Child Labor and Forced Labor Reports


2022 Findings on the Worst Forms of Child Labor:

Minimal Advancement – Efforts Made but Continued Practice that Delayed Advancement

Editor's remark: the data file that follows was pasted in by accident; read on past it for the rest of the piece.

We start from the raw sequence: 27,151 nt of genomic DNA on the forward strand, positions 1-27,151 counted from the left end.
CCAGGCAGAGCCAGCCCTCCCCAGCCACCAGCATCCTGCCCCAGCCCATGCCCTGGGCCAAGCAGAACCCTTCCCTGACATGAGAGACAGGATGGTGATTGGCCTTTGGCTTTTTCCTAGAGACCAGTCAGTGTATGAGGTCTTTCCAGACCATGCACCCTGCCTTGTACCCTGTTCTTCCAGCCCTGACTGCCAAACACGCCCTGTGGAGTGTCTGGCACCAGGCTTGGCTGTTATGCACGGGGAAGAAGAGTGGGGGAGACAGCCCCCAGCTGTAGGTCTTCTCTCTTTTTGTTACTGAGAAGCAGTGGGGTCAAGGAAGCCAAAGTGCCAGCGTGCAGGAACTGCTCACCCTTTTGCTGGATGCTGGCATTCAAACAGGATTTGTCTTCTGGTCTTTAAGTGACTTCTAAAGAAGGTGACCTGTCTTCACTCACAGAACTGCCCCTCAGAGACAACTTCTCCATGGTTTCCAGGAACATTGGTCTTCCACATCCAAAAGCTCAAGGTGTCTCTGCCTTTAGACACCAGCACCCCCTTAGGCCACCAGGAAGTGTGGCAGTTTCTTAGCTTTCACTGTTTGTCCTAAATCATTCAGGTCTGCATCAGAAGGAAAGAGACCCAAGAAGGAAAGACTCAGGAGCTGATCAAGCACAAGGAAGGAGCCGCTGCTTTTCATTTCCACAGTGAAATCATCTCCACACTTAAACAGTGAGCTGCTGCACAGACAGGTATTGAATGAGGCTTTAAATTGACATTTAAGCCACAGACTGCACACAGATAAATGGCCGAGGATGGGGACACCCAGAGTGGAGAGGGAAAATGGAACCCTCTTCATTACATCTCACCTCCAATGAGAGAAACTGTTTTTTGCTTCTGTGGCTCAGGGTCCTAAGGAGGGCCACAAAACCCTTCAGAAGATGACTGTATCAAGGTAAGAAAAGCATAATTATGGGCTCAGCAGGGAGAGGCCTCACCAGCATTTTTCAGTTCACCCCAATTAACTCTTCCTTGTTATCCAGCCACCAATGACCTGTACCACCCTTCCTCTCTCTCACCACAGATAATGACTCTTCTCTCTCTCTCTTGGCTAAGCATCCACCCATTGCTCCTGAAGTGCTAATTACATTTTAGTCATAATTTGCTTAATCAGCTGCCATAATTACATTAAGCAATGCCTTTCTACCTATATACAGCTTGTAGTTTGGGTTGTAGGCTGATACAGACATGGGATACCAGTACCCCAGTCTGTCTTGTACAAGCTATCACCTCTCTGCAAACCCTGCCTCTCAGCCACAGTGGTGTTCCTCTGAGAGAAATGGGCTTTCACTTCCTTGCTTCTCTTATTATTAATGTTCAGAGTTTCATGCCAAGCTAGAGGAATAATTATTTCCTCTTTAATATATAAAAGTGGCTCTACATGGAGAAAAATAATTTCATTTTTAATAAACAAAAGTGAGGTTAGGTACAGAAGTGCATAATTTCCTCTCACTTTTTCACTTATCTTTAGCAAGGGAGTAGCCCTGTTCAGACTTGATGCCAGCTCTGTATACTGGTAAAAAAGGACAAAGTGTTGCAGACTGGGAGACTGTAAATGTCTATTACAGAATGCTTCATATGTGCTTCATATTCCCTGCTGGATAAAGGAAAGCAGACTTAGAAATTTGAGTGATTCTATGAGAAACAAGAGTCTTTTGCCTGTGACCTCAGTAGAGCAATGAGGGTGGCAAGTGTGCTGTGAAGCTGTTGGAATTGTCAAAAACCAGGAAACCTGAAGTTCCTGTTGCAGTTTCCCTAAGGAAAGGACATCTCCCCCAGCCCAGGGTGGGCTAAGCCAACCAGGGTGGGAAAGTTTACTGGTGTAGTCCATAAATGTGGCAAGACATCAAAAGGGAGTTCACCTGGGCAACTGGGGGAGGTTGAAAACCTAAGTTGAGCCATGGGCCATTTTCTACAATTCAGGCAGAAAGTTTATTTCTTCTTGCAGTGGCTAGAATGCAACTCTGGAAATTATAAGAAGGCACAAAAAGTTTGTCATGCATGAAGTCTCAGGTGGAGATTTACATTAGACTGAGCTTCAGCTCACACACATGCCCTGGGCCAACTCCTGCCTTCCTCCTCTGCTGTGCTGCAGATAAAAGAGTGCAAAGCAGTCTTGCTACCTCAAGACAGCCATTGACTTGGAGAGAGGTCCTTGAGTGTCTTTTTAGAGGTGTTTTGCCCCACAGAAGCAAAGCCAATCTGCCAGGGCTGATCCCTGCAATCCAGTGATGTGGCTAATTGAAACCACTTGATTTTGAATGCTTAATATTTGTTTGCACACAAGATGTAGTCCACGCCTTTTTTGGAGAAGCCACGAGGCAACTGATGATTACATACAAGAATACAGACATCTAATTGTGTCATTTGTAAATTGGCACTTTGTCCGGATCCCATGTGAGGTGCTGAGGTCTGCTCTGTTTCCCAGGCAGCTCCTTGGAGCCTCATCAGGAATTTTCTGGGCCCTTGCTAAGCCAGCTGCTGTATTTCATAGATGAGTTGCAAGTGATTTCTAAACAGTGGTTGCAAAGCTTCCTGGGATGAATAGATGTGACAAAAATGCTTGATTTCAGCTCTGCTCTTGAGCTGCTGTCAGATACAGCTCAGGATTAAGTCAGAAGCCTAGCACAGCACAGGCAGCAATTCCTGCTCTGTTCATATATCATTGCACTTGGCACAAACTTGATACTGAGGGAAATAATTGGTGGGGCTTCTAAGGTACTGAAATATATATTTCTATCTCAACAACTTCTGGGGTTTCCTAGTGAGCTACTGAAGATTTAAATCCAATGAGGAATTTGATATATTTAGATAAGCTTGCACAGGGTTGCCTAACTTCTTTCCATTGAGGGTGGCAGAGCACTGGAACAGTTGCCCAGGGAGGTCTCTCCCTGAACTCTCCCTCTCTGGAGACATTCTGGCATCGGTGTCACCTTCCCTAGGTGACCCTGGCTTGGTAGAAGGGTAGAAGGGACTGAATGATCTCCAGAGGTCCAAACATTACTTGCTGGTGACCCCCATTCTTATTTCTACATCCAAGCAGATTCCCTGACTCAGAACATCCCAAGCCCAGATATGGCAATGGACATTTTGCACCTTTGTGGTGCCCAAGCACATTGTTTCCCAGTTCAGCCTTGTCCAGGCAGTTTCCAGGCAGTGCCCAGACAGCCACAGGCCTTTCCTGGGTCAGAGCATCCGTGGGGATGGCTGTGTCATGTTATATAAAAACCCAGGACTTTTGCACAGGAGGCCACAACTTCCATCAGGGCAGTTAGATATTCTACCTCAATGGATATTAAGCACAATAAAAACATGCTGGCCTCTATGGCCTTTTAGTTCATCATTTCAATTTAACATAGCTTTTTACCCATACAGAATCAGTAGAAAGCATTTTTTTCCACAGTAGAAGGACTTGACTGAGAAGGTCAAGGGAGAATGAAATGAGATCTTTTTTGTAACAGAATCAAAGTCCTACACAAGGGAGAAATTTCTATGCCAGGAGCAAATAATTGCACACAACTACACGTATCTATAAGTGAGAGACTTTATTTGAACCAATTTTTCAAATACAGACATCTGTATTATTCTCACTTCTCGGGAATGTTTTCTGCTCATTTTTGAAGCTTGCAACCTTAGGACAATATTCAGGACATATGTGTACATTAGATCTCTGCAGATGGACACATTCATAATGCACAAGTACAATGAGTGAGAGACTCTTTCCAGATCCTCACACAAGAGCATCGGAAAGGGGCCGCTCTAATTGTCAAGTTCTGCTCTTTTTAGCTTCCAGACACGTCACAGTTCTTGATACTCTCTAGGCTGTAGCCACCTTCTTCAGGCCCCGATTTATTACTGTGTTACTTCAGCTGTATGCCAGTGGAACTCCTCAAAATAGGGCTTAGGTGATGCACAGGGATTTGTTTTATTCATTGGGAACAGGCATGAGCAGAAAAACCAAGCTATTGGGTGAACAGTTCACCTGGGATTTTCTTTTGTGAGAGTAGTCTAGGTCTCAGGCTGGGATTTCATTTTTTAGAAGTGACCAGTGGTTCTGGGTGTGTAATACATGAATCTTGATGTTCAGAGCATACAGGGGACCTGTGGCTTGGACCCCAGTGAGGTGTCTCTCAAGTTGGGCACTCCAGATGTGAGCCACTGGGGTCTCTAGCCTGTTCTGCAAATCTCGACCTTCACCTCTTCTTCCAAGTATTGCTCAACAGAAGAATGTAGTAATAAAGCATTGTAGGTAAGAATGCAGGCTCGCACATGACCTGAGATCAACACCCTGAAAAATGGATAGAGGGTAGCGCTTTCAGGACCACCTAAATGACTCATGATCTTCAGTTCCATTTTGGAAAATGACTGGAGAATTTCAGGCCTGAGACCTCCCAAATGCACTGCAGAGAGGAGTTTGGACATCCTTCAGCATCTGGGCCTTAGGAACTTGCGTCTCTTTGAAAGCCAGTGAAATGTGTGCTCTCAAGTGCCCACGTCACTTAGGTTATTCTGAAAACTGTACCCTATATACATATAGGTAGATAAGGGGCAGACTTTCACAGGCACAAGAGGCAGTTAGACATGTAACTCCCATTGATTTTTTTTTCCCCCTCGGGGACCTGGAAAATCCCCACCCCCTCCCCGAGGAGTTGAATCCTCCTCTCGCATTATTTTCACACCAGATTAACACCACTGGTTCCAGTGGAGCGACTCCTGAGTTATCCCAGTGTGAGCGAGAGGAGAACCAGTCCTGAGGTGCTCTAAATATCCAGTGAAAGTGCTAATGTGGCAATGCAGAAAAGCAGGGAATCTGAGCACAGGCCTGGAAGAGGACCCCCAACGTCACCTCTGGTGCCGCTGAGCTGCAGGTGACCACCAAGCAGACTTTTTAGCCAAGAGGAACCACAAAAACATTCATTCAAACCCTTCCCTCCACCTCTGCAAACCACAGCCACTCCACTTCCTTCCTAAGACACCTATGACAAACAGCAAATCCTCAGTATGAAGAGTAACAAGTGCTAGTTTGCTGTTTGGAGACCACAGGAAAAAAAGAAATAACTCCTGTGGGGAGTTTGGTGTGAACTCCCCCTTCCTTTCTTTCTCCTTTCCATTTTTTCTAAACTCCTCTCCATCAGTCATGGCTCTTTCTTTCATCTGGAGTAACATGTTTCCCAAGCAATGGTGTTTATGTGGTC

In 2022, Somalia is receiving an assessment of minimal advancement. The Somali police force participated in trainings conducted by the United Nations Office on Drugs and Crime with the goal of increasing anti-trafficking efforts. Somaliland, which has self-declared independence from Somalia but is not recognized by any country, also criminalized human trafficking for the purposes of commercial sexual exploitation. However, despite new initiatives to address child labor, Somalia is receiving an assessment of minimal advancement because it continued to implement practices that delay advancement to eliminate child labor. During the reporting period, there is evidence that federal and state security forces continued to recruit and use children in armed conflict, in violation of national law. In other cases, government security forces detained children for suspected association with armed groups, in some cases subjecting them to lengthy interrogations and coerced confessions. In addition, the government did not conduct worksite inspections in 2022. Children in Somalia are subjected to the worst forms of child labor, including in armed conflict. Children also perform dangerous tasks in street work. Somali laws do not criminally prohibit child labor trafficking, commercial sexual exploitation, or the recruitment of children by non-state armed groups. Furthermore, the government did not provide complete information on its criminal law enforcement efforts to address the worst forms of child labor for inclusion in this report.

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